A Marxist IQ for December by Norman Markowitz



In 1899, Eduard Bernstein, a leading figure in the Social Democratic Party of Germany wrote a work, translated into English as Evolutionary Socialism, which argued that changes within capitalilsm meant that Marx's  theory of revolutionary socialism  was no longer relevant to the coming 20th century and had to be revised.  Now there are some figures in Communist parties who are making similar arguments for the 21st century.  This month's Marxist IQ looks engages  some of these contentions past and present


1.Bernstein argued that Marx thinking in the Communist Manifesto and Capital was no longer accurate because

a. More and more members of the Proletariat(working class) were becoming small capitalists(middle class)

b.  Capital itself was not becoming more concentrated(monopoly) but more diffuse

c. Socialism could be best achieved through social reforms(pensions, wages and hours legislation) and popular reform movements

d. all of the above


2.  Many leading Marxists, including Rosa Luxembourg and Vladimir Lenin, subsequently challenged Bernstein's ideas, which came to be called revisionism  Lenin contended that

a Socialism could only be established by Communists dropping out of society and establishing Communes

b. Socialism could only be established by Communists establishing an all powerful party that would plot to overthrow the  state

c.Without a revolutionary party to both educate and organize workers in all areas of the class struggle, social movements would dissipate over time and all reforms would be ad hoc, which capitalists, organized as a class, would undermine and/or repeal when they could

d. Communists could best win support for socialism by organizing educational associations to win over the educated middle classes


3.Variations on Bernstein's ideas on the future of socialism have appeared over and over again in various Marxist Socialist and Communist Parties  more more than a century.  In the U.S., which of the following CPUSA leaders did not accept and militantly opposed such ideas when they took shape in the CPUSA

a. Jay Lovestone

b.Gus Hall

c. Earl Browder

d. John Gates


4. In the aftermath of the dismemberment of the Soviety Union, many capitalist thinkers proclaimed the death of  "totalitarian Communism" and the global triumph of "free market liberal democracy."  Some of these ideas are echoed today  in some Communist parties by those call for parties to remove words like Lenininism and Communist from their names, dissolve into political coalitions, social movements, community organizations.  These arguments would have merit perehaps if over the last 25 years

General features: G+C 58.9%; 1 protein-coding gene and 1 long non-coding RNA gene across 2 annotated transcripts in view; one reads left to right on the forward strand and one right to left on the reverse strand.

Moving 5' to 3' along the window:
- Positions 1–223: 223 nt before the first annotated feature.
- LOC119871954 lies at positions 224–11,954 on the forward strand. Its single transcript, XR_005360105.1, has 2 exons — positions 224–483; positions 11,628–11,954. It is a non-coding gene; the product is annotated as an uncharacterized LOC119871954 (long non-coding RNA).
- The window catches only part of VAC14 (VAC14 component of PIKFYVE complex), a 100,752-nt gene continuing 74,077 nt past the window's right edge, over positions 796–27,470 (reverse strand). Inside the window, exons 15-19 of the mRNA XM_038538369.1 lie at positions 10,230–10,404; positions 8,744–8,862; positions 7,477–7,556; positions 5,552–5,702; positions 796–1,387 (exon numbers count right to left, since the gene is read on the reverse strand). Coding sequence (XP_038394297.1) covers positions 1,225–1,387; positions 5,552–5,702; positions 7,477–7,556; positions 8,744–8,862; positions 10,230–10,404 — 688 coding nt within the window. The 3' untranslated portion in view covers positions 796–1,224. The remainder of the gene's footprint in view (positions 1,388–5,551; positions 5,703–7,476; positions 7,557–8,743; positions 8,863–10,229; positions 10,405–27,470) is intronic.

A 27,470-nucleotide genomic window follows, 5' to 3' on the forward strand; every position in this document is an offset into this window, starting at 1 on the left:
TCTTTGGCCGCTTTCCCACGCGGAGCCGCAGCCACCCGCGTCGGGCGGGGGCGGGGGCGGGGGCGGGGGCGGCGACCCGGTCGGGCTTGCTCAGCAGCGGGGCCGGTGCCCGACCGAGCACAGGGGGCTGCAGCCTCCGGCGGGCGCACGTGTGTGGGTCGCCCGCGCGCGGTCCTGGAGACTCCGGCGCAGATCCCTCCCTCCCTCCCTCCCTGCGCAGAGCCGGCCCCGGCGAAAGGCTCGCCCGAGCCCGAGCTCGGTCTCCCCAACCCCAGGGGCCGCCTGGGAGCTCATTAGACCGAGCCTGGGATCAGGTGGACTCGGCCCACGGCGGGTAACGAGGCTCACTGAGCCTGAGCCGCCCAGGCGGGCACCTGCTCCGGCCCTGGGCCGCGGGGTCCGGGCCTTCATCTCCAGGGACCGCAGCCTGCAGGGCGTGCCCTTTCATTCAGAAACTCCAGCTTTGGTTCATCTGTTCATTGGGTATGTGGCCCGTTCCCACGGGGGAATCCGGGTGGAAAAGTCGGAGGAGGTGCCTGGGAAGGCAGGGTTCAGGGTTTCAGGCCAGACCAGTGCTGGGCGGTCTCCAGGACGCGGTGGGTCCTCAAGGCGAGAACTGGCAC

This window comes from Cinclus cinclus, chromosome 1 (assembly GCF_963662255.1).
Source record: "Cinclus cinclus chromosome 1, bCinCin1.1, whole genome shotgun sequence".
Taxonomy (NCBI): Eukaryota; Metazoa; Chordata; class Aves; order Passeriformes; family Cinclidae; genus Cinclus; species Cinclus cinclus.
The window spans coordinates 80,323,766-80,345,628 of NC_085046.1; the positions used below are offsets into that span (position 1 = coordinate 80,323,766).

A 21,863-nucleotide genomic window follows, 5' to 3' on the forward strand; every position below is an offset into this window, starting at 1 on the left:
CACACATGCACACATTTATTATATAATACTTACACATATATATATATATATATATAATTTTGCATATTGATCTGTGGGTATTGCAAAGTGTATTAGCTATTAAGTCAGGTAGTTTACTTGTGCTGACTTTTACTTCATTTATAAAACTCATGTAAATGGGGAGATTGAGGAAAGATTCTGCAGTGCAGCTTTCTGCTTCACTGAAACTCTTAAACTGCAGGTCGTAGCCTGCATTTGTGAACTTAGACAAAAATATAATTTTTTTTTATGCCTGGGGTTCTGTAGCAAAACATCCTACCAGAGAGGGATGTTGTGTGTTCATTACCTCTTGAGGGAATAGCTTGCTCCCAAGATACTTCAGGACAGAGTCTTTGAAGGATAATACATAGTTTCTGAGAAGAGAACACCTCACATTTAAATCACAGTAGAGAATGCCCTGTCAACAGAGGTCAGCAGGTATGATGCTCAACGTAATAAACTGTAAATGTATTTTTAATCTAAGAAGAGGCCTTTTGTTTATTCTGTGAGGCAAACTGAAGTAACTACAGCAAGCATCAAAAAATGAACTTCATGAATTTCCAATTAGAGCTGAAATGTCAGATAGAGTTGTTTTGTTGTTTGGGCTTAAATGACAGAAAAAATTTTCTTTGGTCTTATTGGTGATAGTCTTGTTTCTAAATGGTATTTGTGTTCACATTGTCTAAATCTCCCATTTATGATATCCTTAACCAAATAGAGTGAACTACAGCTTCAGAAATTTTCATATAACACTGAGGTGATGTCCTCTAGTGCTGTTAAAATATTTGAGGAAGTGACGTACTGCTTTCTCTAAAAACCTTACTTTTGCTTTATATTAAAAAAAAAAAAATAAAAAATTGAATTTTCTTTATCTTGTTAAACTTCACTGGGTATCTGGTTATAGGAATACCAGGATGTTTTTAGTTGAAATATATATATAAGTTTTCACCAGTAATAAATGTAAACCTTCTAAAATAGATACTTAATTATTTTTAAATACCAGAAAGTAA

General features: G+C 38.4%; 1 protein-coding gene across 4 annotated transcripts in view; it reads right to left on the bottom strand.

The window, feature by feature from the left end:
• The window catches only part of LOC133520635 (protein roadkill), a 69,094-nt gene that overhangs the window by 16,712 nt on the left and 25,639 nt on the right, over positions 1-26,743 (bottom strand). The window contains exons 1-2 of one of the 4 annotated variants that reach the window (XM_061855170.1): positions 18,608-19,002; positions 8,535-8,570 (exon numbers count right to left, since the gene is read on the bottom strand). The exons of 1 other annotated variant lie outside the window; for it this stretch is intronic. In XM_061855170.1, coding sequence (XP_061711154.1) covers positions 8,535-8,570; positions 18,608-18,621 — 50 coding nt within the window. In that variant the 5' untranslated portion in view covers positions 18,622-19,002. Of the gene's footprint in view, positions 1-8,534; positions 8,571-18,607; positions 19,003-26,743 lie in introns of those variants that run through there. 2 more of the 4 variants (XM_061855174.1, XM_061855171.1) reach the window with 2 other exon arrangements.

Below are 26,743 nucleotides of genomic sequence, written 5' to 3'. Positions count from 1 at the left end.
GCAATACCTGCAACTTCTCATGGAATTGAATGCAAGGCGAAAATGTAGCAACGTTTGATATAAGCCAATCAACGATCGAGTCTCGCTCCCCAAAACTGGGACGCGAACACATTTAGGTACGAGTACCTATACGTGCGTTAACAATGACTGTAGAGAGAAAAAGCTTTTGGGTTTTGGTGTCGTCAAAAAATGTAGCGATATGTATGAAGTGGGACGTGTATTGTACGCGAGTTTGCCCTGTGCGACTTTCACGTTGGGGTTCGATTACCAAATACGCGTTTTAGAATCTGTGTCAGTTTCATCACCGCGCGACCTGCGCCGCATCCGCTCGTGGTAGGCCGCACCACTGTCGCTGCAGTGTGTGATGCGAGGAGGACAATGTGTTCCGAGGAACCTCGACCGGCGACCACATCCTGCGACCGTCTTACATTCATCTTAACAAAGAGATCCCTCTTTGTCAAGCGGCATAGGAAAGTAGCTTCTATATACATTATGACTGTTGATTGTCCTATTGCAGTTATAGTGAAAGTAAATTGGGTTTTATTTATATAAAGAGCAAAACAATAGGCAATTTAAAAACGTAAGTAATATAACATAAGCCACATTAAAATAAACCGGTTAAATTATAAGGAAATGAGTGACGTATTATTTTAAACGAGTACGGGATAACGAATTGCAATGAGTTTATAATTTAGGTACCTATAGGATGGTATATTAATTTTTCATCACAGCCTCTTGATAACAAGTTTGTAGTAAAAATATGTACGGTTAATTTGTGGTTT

a. trade unions and peoples movements had seen a significant decline  global poverty and inequality

b. peace movements  had achieved a sharp decline in warfare and militarization globally

c. social movements had achieved  increases in civil rights and civil liberties globally

d.all of the above


5. A century ago, at the dawn of the Russian Empire Socialist Revolution, Vladimir Lenin challenged right wing revisionism, particularly socialists supporting their nations in WWI, with the contentions that

a.The concentration of capital  not only increased, but had given dominance to finance(bank/stock market) 

b. the creation of international syndicates of finance capital called cartels in Europe, trusts in the U.S., had

produced militarization  in lthe major industrialized countries fighting for raw materials, cheap labor, and captive markets globally

c. The advances in science and technology was producing less freedom, less rights, less security and opportunity for the working classes globally, this proving in real life the falsehood of rightwing revisionism

d. all of the above

Answers to last month's IQ







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  • 1. d
    2. c
    3. b
    4. d
    5. d

    In the middle of this I Q, Gus Hall, (3's best answer) stands out. Gus Hall, for all his contributions in rejecting Berstein's ideas, has now been roundly criticized, as the well respected by Leninists and Marxists everywhere, long time CPUSA member, for example, Erwin Marquit, put it, paraphrasing him here: "for driving a wedge between industrial workers and other kinds of workers". For decades now, after 1991, Hall has been roundly criticized for creating his own brand of the "cult of the individual"(reminiscent of Soviet Stalinism) in his long stand as General Secretary of the CPUSA.
    Gus Hall made other outstanding contributions as Communist-he helped bring many industrial workers to the CPUSA, helped organize the steel industry before the New Deal, helped develop industrial CP policy, and made many contributions to the theoretical understanding of varied forms of racism and national chauvinism. However, Hall's legacy is seriously questioned and marred, by the validity of the point made above by Marquit and many, many CPUSA leaders and members (the present writer included), for his brand(quantity and quality)of leadership, spanning a number of decades.

    Posted by E. E. W. Clay, 12/07/2015 3:15pm (2 years ago)

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